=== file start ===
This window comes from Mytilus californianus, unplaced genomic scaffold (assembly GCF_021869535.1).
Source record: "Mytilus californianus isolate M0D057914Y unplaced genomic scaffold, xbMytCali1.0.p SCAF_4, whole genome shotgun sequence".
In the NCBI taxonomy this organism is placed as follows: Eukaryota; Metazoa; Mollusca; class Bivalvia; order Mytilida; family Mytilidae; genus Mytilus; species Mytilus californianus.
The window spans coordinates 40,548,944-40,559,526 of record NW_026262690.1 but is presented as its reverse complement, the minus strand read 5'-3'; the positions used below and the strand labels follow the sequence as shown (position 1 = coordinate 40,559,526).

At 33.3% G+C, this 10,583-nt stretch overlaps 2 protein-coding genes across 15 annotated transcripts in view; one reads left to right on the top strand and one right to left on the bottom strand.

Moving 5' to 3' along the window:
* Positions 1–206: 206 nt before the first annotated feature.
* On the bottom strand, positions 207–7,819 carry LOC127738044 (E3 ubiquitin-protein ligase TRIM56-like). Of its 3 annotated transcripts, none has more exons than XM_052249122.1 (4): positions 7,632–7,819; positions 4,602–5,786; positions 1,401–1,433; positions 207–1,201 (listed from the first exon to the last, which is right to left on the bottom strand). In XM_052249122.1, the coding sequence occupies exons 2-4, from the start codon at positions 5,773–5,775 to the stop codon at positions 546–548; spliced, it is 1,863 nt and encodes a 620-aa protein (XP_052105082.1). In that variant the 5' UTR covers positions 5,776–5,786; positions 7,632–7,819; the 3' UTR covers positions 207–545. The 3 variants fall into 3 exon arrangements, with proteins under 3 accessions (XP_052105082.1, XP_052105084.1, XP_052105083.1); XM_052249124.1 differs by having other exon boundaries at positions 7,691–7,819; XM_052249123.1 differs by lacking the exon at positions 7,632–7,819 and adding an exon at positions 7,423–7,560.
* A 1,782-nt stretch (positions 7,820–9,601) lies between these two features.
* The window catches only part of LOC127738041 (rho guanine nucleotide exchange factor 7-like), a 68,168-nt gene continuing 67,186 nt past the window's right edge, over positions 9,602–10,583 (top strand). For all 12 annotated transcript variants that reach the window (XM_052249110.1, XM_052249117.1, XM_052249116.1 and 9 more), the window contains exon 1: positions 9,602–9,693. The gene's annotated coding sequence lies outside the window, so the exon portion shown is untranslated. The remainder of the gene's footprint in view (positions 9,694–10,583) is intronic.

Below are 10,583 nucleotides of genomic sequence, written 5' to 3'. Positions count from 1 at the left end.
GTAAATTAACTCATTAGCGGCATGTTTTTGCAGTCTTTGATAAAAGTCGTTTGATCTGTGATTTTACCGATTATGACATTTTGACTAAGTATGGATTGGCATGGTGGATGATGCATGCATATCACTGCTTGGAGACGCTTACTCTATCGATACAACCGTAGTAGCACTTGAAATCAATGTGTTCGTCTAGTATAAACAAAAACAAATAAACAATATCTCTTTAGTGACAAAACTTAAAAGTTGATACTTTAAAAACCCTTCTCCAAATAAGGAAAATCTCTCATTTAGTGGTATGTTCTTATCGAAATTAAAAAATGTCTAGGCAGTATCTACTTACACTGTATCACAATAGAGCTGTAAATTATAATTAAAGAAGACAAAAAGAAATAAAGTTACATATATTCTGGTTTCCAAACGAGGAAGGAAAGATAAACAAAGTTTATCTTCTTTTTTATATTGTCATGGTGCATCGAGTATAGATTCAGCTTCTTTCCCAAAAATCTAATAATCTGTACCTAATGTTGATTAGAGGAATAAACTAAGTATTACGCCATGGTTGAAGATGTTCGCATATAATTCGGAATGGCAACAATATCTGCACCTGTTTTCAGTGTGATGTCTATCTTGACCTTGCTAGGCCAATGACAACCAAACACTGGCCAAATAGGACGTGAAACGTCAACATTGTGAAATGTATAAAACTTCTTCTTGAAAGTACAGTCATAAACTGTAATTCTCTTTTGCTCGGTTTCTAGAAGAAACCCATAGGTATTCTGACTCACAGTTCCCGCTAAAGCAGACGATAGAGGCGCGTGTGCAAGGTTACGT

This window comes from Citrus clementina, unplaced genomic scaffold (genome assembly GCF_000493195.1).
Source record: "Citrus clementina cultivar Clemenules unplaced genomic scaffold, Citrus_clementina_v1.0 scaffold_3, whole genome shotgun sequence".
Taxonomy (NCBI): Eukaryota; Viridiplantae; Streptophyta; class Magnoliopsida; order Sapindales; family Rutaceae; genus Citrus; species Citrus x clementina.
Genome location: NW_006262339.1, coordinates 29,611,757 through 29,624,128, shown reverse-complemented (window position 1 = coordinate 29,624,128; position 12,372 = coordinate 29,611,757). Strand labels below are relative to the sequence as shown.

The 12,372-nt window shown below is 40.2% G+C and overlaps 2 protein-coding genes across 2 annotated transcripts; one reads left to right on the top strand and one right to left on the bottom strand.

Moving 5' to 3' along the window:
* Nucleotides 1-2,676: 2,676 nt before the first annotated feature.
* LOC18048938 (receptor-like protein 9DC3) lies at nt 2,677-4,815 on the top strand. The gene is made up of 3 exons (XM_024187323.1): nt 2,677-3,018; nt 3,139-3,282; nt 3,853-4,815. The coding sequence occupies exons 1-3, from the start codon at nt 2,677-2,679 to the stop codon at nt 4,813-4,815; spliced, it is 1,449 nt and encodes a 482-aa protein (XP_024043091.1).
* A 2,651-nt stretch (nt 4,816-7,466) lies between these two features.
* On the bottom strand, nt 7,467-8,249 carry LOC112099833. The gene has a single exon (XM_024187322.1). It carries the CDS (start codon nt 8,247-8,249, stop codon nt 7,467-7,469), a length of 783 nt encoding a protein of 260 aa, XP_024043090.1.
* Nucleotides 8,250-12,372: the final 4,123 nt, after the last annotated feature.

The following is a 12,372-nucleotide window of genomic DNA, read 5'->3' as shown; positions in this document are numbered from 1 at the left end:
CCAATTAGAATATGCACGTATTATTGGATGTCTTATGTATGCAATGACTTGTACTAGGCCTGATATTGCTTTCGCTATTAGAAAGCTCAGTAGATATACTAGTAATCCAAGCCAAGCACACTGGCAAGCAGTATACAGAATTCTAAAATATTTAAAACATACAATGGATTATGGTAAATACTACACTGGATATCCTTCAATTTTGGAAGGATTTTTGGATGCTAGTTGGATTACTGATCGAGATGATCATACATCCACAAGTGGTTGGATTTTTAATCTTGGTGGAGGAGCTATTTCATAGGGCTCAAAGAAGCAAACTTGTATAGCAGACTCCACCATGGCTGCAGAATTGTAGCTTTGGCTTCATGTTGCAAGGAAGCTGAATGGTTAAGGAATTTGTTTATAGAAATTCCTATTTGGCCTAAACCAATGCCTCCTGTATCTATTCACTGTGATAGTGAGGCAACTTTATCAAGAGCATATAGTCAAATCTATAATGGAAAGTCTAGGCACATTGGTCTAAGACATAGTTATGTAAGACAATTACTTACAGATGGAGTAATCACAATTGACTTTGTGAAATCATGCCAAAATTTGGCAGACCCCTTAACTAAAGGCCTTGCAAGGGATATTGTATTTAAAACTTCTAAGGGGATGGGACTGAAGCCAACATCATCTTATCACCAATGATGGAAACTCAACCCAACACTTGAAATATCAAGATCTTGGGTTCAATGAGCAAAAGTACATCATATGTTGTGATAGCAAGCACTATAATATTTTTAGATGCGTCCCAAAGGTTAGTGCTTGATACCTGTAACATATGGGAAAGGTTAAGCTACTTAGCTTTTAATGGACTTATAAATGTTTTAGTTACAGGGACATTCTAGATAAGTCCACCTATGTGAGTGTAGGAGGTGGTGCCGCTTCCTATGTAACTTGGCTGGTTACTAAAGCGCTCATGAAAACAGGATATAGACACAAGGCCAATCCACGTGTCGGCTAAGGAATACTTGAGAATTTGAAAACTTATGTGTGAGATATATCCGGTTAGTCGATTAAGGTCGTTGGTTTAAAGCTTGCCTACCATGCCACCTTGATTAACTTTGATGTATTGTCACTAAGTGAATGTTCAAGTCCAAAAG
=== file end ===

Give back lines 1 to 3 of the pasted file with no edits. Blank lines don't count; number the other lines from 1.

This window comes from Mytilus californianus, unplaced genomic scaffold (assembly GCF_021869535.1).
Source record: "Mytilus californianus isolate M0D057914Y unplaced genomic scaffold, xbMytCali1.0.p SCAF_4, whole genome shotgun sequence".
In the NCBI taxonomy this organism is placed as follows: Eukaryota; Metazoa; Mollusca; class Bivalvia; order Mytilida; family Mytilidae; genus Mytilus; species Mytilus californianus.